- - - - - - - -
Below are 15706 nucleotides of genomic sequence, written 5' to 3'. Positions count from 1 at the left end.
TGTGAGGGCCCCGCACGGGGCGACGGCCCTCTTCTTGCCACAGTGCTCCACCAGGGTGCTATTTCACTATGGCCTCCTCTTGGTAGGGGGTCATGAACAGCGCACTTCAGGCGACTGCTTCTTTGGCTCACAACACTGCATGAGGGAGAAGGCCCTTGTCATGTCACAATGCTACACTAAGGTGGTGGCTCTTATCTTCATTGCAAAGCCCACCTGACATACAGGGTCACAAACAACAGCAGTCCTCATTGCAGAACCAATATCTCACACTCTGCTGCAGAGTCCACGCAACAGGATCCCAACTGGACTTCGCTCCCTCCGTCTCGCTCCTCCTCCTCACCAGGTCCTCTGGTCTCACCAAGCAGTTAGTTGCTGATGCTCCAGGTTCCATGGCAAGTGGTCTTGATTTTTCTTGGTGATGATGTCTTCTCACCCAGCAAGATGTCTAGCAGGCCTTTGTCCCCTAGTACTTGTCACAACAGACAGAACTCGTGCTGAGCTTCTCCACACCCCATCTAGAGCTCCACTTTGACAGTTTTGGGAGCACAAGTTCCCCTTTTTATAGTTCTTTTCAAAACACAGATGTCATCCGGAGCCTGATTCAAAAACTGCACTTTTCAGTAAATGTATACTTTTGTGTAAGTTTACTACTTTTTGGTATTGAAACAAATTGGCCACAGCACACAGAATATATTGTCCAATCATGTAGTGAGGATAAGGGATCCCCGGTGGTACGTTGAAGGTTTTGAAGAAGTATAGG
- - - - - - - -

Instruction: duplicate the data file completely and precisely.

Below are 15706 nucleotides of genomic sequence, written 5' to 3'. Positions count from 1 at the left end.
TGTGAGGGCCCCGCACGGGGCGACGGCCCTCTTCTTGCCACAGTGCTCCACCAGGGTGCTATTTCACTATGGCCTCCTCTTGGTAGGGGGTCATGAACAGCGCACTTCAGGCGACTGCTTCTTTGGCTCACAACACTGCATGAGGGAGAAGGCCCTTGTCATGTCACAATGCTACACTAAGGTGGTGGCTCTTATCTTCATTGCAAAGCCCACCTGACATACAGGGTCACAAACAACAGCAGTCCTCATTGCAGAACCAATATCTCACACTCTGCTGCAGAGTCCACGCAACAGGATCCCAACTGGACTTCGCTCCCTCCGTCTCGCTCCTCCTCCTCACCAGGTCCTCTGGTCTCACCAAGCAGTTAGTTGCTGATGCTCCAGGTTCCATGGCAAGTGGTCTTGATTTTTCTTGGTGATGATGTCTTCTCACCCAGCAAGATGTCTAGCAGGCCTTTGTCCCCTAGTACTTGTCACAACAGACAGAACTCGTGCTGAGCTTCTCCACACCCCATCTAGAGCTCCACTTTGACAGTTTTGGGAGCACAAGTTCCCCTTTTTATAGTTCTTTTCAAAACACAGATGTCATCCGGAGCCTGATTCAAAAACTGCACTTTTCAGTAAATGTATACTTTTGTGTAAGTTTACTACTTTTTGGTATTGAAACAAATTGGCCACAGCACACAGAATATATTGTCCAATCATGTAGTGAGGATAAGGGATCCCCGGTGGTACGTTGAAGGTTTTGAAGAAGTATAGG